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Wood Grain - A How too...

Dave J

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Before I started at WnW, if someone asked me to paint a Wood grain finish on a model... I would mostly likely painted it with one tone of brown! As most WW2 aircraft didn't have a lot of bare wood showing I never learnt or really used this technique till now.

This wood grain technique is very simple, all that is required is the following -

Acrylic Paint for the base -

Artist Oils and Mineral turpentine (not pictured) for the wash mixture -


I picked up this oil set from our local online auction site, like Ebay for US$15.

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With the base colour now being dry, its onto the next stage..

I am going to use 4 different oil colours out of the tube to show the different tones that you can achieve using the different base colours. I will be using Raw Sienna, Burnt Sienna, Raw Umber and Burnt Umber.


The oil colours are applied in the following order -
Raw Sienna, Burnt Sienna, Raw Umber and Burnt Umber.

XF-57 Buff base

XF-59 Desert Yellow base

XF-51 Flat Flesh base

XF-3 Flat Yellow base

Its a bit hard to see due the smaller sized photos, but the base colour gives the underlying grain a different tone.  Once the oil tones have dried you again can change the appearance by using a clear yellow or orange vanish. Unfortunately with oil paints the drying time is slow....


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As you can see that the different base colours do give the underlying grain a different tone. I have split the photos as front and rear fuselage so I could get a closer shot.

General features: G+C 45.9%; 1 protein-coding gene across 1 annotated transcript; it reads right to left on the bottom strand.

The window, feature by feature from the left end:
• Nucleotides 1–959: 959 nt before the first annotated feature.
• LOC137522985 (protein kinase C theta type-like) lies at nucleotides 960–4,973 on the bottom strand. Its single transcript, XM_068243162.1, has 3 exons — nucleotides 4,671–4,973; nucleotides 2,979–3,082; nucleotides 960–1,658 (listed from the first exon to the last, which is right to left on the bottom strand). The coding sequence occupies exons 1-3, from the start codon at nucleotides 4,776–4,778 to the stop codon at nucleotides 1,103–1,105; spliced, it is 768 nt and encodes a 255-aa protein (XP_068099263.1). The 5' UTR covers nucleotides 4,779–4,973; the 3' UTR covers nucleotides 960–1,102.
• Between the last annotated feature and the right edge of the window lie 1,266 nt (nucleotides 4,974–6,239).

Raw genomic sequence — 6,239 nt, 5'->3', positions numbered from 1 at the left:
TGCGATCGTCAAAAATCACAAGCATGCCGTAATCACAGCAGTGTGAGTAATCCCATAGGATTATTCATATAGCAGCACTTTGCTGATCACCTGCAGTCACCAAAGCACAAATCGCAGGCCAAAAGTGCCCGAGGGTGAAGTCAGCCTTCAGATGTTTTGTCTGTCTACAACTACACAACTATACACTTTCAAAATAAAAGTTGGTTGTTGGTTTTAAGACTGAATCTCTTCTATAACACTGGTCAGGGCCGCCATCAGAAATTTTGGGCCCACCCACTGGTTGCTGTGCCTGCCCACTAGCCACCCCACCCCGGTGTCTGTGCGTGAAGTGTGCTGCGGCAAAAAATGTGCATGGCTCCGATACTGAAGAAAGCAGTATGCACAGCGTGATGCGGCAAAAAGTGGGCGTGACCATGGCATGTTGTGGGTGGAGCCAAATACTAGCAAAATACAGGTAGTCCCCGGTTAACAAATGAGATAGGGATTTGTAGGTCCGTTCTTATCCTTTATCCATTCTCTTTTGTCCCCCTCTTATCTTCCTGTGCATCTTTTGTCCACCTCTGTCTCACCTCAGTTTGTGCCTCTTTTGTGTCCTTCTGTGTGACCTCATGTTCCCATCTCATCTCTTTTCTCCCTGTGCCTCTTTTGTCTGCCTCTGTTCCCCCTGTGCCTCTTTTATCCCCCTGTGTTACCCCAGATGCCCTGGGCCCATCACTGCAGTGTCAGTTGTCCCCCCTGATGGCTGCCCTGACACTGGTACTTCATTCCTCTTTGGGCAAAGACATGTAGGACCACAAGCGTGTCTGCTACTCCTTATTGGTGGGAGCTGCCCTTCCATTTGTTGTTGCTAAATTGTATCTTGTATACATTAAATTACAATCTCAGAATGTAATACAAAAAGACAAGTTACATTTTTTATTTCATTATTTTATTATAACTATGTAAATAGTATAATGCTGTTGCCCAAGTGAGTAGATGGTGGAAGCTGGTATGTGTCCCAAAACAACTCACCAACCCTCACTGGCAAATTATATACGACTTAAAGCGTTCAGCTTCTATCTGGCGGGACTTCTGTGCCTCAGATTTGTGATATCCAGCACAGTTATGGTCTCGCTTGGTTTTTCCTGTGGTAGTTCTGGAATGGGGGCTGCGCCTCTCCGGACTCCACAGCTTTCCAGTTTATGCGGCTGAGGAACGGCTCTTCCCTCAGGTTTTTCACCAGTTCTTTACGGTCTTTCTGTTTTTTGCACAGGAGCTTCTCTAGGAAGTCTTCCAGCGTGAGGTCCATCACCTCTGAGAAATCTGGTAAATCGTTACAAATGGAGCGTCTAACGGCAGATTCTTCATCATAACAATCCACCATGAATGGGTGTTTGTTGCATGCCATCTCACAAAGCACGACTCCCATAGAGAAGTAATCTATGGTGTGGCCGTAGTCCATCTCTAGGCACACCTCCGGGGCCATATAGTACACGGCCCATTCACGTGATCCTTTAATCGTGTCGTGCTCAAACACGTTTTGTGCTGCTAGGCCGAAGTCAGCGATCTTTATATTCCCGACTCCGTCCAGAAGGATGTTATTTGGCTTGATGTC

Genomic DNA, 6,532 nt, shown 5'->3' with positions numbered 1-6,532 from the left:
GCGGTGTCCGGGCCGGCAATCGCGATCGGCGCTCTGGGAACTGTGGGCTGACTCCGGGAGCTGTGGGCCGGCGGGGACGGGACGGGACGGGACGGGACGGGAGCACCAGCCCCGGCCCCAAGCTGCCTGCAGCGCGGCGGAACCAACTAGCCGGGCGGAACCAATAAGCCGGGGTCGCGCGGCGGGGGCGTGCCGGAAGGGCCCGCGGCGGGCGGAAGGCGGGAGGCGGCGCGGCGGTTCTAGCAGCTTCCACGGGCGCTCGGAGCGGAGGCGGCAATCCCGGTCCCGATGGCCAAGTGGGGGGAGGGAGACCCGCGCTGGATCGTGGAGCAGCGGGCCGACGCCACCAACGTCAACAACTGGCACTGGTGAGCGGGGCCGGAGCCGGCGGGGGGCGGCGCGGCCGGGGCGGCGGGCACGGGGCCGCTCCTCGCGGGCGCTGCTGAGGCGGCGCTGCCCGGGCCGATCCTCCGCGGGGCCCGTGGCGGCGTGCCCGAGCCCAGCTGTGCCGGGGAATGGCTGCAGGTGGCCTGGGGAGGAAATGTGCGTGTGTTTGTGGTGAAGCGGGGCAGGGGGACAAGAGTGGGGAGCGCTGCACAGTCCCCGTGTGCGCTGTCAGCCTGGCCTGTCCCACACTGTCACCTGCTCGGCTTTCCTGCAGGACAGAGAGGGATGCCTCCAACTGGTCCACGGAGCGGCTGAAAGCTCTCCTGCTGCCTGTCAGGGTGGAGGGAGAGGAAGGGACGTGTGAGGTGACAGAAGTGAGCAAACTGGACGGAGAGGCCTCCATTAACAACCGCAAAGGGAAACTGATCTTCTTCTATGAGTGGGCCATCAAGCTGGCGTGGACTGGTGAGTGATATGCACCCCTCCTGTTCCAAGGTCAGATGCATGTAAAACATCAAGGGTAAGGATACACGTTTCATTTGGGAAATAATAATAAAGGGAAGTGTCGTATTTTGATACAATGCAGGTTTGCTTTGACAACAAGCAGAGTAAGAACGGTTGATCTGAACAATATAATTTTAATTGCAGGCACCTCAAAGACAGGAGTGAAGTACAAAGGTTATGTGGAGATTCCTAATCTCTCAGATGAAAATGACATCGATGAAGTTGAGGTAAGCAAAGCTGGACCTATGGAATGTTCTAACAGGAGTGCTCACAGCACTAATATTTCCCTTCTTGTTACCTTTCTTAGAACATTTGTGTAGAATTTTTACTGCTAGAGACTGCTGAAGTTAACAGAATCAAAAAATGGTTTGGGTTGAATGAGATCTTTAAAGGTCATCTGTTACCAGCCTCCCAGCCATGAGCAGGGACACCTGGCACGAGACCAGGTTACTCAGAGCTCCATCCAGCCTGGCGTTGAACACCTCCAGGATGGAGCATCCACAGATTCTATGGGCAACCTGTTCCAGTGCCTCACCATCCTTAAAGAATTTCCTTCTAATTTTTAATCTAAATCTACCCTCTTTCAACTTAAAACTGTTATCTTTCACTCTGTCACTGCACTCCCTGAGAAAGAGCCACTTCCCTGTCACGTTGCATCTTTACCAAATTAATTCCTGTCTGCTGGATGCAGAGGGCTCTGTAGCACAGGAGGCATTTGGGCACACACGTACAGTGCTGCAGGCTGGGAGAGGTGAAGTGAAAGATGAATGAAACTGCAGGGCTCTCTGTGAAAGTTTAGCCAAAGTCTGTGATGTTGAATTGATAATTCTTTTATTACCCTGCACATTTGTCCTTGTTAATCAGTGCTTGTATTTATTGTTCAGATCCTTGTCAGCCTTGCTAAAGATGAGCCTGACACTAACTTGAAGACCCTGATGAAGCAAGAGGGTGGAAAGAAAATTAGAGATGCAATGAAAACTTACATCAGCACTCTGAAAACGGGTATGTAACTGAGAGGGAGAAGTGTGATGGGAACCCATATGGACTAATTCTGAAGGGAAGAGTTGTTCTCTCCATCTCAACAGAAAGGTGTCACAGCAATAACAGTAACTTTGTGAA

XF-59 Desert Yellow


XF-3 Flat Yellow


XF-3 Flat Yellow


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XF-57 Buff


So this will give you a good idea of what kinda of outcome you can get with a few different colours.

I would seal this in with a clear varnish, if you were happy with the tone achieved. You again can change the tone by spraying Tamiya Clear Yellow or Orange over it.

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as mention before you can change the colour of the wood by adding an tinted varnish. Here I have used Tamiya Clear Yellow and Clear Orange out of the bottle. Clear Yellow is on the top and Clear Orange is the lower surfaces.

Tamiya XF-59 Desert Yellow


Tamiya XF-15 Flat Flesh


Tamiya XF-3 Flat Yellow


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Tamiya XF-57 Buff


You can mix these two clear colours to get a shade to suit your requirements. I also forgot tho mention that you can do the same with the oil colours get different shades again, like I did here on the W.29 prop on the Wingnut Wings website to get that cherry/brownish colour.



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My technique for wood graining is pretty simple and very easy to do. Its very similar to a technique that armour modellers use for weathering.

I start off spraying the base colour to the part/s, this case I have used Tamiya's XF-59 Desert Yellow.

Next I thin down the oil colour with some turpentine to a very watery thinned mixture.

I apply the watery mixture the to the part to tint the base colour.

Then I apply dots of the oil paint onto random areas of the part and brush them back and forth to get the grain look onto the part. You can add different colour dots of oil paint to achieve dark grains.


It should look something like this one you have finished.